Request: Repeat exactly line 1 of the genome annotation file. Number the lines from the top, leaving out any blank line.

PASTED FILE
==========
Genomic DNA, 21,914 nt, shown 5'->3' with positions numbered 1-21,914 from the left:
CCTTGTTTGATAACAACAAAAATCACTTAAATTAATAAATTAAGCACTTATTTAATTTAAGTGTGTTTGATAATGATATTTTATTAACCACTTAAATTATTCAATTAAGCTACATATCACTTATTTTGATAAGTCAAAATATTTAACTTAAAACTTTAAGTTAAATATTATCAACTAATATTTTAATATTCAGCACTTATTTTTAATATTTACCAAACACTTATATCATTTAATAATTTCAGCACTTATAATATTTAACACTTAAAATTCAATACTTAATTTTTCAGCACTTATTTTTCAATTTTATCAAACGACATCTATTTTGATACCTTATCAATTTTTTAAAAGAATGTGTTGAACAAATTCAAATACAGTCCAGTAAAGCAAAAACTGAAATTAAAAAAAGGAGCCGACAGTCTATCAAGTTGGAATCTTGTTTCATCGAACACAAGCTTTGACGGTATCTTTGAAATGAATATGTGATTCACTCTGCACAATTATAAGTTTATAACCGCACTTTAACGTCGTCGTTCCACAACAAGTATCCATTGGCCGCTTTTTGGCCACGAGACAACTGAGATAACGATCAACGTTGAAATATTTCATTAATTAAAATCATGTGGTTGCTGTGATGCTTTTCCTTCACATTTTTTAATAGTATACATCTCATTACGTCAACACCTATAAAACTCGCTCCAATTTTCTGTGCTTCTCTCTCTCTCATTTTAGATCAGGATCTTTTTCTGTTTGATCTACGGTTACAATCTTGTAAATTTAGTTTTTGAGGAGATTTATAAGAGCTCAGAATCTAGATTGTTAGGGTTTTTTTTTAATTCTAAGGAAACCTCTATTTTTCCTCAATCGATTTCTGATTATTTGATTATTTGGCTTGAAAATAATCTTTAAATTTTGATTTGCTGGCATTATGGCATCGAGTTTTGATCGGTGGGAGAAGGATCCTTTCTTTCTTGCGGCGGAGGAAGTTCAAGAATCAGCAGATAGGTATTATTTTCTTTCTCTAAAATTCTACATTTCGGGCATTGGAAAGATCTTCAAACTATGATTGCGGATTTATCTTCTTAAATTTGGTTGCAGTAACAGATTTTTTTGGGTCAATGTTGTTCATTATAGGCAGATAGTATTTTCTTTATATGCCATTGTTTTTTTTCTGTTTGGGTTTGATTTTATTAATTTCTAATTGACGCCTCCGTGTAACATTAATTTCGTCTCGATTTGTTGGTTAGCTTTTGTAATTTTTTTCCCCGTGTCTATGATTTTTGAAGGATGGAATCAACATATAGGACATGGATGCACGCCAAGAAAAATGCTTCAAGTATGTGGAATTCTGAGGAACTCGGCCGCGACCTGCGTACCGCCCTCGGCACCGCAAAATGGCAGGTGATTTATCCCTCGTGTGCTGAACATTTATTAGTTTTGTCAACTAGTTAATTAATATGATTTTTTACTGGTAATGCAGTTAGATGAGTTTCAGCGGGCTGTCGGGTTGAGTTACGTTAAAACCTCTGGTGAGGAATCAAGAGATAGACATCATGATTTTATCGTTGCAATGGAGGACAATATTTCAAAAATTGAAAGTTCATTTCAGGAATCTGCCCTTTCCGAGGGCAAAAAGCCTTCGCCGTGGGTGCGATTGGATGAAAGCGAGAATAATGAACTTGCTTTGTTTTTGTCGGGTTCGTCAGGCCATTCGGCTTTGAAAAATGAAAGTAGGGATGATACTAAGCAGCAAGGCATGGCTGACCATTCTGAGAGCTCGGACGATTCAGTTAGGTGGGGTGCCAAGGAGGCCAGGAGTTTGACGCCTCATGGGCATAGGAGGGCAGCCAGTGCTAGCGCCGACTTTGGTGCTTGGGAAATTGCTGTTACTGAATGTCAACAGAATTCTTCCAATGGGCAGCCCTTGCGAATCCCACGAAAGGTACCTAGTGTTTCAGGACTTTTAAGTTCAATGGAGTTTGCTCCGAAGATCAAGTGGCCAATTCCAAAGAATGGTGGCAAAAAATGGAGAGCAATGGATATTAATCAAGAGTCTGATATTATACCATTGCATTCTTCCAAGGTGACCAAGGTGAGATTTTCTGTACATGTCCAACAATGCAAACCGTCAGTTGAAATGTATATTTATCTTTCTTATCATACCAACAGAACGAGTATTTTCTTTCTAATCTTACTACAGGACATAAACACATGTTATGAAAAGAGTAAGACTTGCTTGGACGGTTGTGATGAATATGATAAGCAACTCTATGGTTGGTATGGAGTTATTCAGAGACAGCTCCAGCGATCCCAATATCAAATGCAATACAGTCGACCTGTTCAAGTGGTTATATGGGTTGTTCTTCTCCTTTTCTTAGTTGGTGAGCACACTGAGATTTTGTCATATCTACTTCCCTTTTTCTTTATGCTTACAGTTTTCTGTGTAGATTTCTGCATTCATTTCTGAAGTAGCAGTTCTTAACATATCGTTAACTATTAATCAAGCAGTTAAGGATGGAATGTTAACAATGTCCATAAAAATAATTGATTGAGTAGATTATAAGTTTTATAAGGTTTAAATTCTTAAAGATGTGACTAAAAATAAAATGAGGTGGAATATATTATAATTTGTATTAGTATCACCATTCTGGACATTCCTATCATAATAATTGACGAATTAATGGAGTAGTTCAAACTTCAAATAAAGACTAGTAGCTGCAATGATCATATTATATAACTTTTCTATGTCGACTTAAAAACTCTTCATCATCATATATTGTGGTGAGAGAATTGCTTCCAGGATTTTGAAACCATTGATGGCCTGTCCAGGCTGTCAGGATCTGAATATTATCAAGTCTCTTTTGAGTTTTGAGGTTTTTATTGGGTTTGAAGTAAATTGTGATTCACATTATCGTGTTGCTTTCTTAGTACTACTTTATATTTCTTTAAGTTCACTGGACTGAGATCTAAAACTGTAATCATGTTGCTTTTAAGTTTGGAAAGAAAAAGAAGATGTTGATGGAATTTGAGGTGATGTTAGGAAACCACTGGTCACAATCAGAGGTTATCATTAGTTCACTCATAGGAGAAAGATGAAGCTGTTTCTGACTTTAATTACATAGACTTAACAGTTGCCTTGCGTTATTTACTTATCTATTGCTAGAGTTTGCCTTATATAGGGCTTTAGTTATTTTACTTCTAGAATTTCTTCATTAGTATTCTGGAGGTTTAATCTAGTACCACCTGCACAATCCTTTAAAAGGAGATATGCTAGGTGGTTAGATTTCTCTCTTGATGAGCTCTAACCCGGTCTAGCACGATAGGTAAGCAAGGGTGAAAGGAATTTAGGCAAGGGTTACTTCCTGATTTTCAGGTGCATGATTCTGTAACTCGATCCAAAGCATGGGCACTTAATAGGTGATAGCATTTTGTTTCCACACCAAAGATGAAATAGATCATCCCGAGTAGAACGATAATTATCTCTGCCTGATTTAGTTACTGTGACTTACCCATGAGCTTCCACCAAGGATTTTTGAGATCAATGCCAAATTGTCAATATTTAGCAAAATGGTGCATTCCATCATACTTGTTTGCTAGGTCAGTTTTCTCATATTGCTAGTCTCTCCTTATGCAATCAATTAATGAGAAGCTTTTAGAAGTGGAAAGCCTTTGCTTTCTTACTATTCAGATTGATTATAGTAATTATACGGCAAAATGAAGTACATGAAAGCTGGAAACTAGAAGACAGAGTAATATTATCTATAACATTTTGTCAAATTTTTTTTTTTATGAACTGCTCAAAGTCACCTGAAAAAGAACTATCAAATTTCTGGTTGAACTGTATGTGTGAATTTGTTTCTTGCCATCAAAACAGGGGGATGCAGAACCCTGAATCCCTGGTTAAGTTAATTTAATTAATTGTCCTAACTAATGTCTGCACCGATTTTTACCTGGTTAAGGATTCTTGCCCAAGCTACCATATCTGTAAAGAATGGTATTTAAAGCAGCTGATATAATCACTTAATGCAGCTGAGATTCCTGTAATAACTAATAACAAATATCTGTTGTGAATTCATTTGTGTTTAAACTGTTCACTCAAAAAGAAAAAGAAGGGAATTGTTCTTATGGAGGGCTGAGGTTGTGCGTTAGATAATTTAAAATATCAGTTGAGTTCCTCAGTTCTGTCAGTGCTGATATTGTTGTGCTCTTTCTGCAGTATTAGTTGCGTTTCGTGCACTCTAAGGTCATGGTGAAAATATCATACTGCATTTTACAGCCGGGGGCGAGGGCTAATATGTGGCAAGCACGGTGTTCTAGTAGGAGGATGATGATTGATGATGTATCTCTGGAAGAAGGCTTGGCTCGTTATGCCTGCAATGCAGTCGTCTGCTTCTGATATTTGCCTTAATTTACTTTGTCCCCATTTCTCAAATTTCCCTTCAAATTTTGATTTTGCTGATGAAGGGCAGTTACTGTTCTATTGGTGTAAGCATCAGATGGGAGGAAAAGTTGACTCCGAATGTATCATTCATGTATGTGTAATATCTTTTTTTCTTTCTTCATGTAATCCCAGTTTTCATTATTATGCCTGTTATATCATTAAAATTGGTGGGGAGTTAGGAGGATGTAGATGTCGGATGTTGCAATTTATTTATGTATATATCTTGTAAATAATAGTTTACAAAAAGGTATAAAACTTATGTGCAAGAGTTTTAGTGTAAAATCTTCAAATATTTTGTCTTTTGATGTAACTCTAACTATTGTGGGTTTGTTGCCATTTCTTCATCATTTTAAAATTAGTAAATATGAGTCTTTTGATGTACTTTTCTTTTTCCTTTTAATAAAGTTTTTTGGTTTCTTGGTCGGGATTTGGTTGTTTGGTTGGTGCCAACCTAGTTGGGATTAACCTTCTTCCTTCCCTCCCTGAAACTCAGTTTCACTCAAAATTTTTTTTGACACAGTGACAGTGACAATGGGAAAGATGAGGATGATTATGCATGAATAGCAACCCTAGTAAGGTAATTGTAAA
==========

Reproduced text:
Genomic DNA, 21,914 nt, shown 5'->3' with positions numbered 1-21,914 from the left: